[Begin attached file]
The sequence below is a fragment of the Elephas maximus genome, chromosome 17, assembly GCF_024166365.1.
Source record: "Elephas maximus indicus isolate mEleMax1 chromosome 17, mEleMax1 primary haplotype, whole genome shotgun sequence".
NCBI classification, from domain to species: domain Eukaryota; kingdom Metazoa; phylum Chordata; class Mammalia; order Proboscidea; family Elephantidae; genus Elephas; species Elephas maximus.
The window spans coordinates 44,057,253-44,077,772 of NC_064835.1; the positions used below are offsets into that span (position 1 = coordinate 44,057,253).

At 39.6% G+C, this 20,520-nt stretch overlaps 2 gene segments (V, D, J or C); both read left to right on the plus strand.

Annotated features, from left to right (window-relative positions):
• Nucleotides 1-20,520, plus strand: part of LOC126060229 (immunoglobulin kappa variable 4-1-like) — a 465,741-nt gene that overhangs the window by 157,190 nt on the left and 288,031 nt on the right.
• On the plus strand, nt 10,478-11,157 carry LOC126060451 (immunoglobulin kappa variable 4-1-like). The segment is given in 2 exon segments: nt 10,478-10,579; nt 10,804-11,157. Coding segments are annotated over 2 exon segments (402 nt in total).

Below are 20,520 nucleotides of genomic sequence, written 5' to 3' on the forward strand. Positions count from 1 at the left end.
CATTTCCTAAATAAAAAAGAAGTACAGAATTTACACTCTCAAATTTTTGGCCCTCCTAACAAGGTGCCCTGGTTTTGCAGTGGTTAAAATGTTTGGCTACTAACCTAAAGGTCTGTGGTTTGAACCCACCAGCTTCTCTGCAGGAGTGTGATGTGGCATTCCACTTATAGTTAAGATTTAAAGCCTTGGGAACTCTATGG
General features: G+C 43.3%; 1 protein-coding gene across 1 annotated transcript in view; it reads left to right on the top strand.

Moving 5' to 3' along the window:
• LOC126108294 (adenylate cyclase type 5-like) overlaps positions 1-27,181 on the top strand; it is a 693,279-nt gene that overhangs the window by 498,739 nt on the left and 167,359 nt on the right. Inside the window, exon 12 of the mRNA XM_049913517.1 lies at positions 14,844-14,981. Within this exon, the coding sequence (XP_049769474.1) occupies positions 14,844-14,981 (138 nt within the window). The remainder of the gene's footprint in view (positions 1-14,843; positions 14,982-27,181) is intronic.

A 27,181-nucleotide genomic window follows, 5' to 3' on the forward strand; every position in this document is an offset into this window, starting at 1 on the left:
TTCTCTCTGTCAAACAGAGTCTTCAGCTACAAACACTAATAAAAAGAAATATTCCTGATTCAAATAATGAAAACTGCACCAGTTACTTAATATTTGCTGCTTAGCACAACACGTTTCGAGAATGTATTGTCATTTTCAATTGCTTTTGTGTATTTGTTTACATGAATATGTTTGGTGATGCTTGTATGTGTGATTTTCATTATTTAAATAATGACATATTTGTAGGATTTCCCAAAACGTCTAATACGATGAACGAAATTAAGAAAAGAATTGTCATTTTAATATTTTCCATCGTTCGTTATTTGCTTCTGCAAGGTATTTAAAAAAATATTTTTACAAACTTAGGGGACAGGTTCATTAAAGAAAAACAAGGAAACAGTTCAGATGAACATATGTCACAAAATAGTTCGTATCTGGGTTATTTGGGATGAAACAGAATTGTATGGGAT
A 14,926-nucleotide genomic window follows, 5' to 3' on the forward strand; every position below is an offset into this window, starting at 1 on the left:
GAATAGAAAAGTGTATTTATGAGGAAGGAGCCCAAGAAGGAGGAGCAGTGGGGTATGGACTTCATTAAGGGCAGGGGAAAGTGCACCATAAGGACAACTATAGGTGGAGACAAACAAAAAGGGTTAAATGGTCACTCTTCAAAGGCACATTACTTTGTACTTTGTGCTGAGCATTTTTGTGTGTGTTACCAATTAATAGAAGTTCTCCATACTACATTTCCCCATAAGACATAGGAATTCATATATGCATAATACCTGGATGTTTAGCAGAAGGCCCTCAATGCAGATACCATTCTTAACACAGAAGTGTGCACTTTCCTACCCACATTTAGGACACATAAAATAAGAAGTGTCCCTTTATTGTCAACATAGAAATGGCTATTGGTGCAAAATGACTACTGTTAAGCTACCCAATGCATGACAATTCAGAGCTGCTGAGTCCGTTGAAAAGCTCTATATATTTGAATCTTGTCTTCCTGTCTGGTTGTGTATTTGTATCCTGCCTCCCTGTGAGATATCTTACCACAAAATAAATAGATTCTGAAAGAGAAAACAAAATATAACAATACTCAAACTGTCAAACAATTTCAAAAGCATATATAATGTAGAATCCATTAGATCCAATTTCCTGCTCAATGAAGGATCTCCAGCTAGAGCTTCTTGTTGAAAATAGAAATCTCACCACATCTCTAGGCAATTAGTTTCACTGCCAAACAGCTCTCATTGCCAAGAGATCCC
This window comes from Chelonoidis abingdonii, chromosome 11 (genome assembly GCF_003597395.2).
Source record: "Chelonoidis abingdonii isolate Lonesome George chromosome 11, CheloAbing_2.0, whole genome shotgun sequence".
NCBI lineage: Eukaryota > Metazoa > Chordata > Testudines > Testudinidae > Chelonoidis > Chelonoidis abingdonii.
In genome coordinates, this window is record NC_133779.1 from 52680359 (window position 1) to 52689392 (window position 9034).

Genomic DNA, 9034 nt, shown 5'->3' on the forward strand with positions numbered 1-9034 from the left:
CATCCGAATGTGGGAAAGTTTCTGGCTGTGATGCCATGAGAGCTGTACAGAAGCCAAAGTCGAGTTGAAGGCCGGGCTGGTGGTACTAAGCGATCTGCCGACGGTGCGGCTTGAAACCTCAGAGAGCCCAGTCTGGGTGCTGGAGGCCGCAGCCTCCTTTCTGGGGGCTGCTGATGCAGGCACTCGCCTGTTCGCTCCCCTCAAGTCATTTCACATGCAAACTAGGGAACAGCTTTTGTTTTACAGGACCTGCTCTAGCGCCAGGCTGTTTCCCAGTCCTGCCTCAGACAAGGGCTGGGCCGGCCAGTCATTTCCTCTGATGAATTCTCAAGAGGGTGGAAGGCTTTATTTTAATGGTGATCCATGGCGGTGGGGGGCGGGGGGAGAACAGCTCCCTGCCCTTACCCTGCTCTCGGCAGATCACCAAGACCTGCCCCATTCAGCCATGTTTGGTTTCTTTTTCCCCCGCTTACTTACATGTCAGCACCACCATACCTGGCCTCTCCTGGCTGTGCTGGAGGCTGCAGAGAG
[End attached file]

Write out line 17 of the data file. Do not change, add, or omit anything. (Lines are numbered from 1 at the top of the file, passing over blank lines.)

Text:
GAATAGAAAAGTGTATTTATGAGGAAGGAGCCCAAGAAGGAGGAGCAGTGGGGTATGGACTTCATTAAGGGCAGGGGAAAGTGCACCATAAGGACAACTATAGGTGGAGACAAACAAAAAGGGTTAAATGGTCACTCTTCAAAGGCACATTACTTTGTACTTTGTGCTGAGCATTTTTGTGTGTGTTACCAATTAATAGAAGTTCTCCATACTACATTTCCCCATAAGACATAGGAATTCATATATGCATAATACCTGGATGTTTAGCAGAAGGCCCTCAATGCAGATACCATTCTTAACACAGAAGTGTGCACTTTCCTACCCACATTTAGGACACATAAAATAAGAAGTGTCCCTTTATTGTCAACATAGAAATGGCTATTGGTGCAAAATGACTACTGTTAAGCTACCCAATGCATGACAATTCAGAGCTGCTGAGTCCGTTGAAAAGCTCTATATATTTGAATCTTGTCTTCCTGTCTGGTTGTGTATTTGTATCCTGCCTCCCTGTGAGATATCTTACCACAAAATAAATAGATTCTGAAAGAGAAAACAAAATATAACAATACTCAAACTGTCAAACAATTTCAAAAGCATATATAATGTAGAATCCATTAGATCCAATTTCCTGCTCAATGAAGGATCTCCAGCTAGAGCTTCTTGTTGAAAATAGAAATCTCACCACATCTCTAGGCAATTAGTTTCACTGCCAAACAGCTCTCATTGCCAAGAGATCCC